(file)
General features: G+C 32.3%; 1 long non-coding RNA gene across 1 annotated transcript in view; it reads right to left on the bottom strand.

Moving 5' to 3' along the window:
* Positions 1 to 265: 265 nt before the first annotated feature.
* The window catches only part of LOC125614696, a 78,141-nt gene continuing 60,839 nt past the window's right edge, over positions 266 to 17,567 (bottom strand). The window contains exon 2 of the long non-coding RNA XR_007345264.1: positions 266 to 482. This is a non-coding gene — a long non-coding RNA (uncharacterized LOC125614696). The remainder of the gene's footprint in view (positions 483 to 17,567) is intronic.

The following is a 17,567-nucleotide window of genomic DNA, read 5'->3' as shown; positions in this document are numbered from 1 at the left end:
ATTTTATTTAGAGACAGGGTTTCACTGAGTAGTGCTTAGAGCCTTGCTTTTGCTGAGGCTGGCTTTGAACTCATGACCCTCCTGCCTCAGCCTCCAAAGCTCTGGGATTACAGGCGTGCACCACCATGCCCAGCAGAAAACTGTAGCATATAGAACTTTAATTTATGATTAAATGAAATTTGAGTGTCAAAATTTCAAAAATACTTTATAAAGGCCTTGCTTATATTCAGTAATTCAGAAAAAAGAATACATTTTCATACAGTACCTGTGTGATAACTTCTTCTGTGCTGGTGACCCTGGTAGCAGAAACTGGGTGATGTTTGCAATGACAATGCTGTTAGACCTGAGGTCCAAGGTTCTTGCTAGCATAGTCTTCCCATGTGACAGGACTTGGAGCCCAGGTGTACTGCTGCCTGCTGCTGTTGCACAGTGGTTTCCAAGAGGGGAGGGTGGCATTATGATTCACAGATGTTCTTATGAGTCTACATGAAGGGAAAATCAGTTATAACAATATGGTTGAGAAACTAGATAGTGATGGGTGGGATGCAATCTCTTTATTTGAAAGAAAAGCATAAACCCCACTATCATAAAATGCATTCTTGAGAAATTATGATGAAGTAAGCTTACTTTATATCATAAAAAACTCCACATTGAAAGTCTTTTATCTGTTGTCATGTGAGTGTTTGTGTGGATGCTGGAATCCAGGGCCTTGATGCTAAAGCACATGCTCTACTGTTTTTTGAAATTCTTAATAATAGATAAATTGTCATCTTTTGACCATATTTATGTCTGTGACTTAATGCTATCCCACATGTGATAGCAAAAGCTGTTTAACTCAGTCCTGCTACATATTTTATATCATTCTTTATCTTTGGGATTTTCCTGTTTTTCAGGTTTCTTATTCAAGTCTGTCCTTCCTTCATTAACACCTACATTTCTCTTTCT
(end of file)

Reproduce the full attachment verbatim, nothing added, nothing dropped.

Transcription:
General features: G+C 32.3%; 1 long non-coding RNA gene across 1 annotated transcript in view; it reads right to left on the bottom strand.

Moving 5' to 3' along the window:
* Positions 1 to 265: 265 nt before the first annotated feature.
* The window catches only part of LOC125614696, a 78,141-nt gene continuing 60,839 nt past the window's right edge, over positions 266 to 17,567 (bottom strand). The window contains exon 2 of the long non-coding RNA XR_007345264.1: positions 266 to 482. This is a non-coding gene — a long non-coding RNA (uncharacterized LOC125614696). The remainder of the gene's footprint in view (positions 483 to 17,567) is intronic.

The following is a 17,567-nucleotide window of genomic DNA, read 5'->3' as shown; positions in this document are numbered from 1 at the left end:
ATTTTATTTAGAGACAGGGTTTCACTGAGTAGTGCTTAGAGCCTTGCTTTTGCTGAGGCTGGCTTTGAACTCATGACCCTCCTGCCTCAGCCTCCAAAGCTCTGGGATTACAGGCGTGCACCACCATGCCCAGCAGAAAACTGTAGCATATAGAACTTTAATTTATGATTAAATGAAATTTGAGTGTCAAAATTTCAAAAATACTTTATAAAGGCCTTGCTTATATTCAGTAATTCAGAAAAAAGAATACATTTTCATACAGTACCTGTGTGATAACTTCTTCTGTGCTGGTGACCCTGGTAGCAGAAACTGGGTGATGTTTGCAATGACAATGCTGTTAGACCTGAGGTCCAAGGTTCTTGCTAGCATAGTCTTCCCATGTGACAGGACTTGGAGCCCAGGTGTACTGCTGCCTGCTGCTGTTGCACAGTGGTTTCCAAGAGGGGAGGGTGGCATTATGATTCACAGATGTTCTTATGAGTCTACATGAAGGGAAAATCAGTTATAACAATATGGTTGAGAAACTAGATAGTGATGGGTGGGATGCAATCTCTTTATTTGAAAGAAAAGCATAAACCCCACTATCATAAAATGCATTCTTGAGAAATTATGATGAAGTAAGCTTACTTTATATCATAAAAAACTCCACATTGAAAGTCTTTTATCTGTTGTCATGTGAGTGTTTGTGTGGATGCTGGAATCCAGGGCCTTGATGCTAAAGCACATGCTCTACTGTTTTTTGAAATTCTTAATAATAGATAAATTGTCATCTTTTGACCATATTTATGTCTGTGACTTAATGCTATCCCACATGTGATAGCAAAAGCTGTTTAACTCAGTCCTGCTACATATTTTATATCATTCTTTATCTTTGGGATTTTCCTGTTTTTCAGGTTTCTTATTCAAGTCTGTCCTTCCTTCATTAACACCTACATTTCTCTTTCT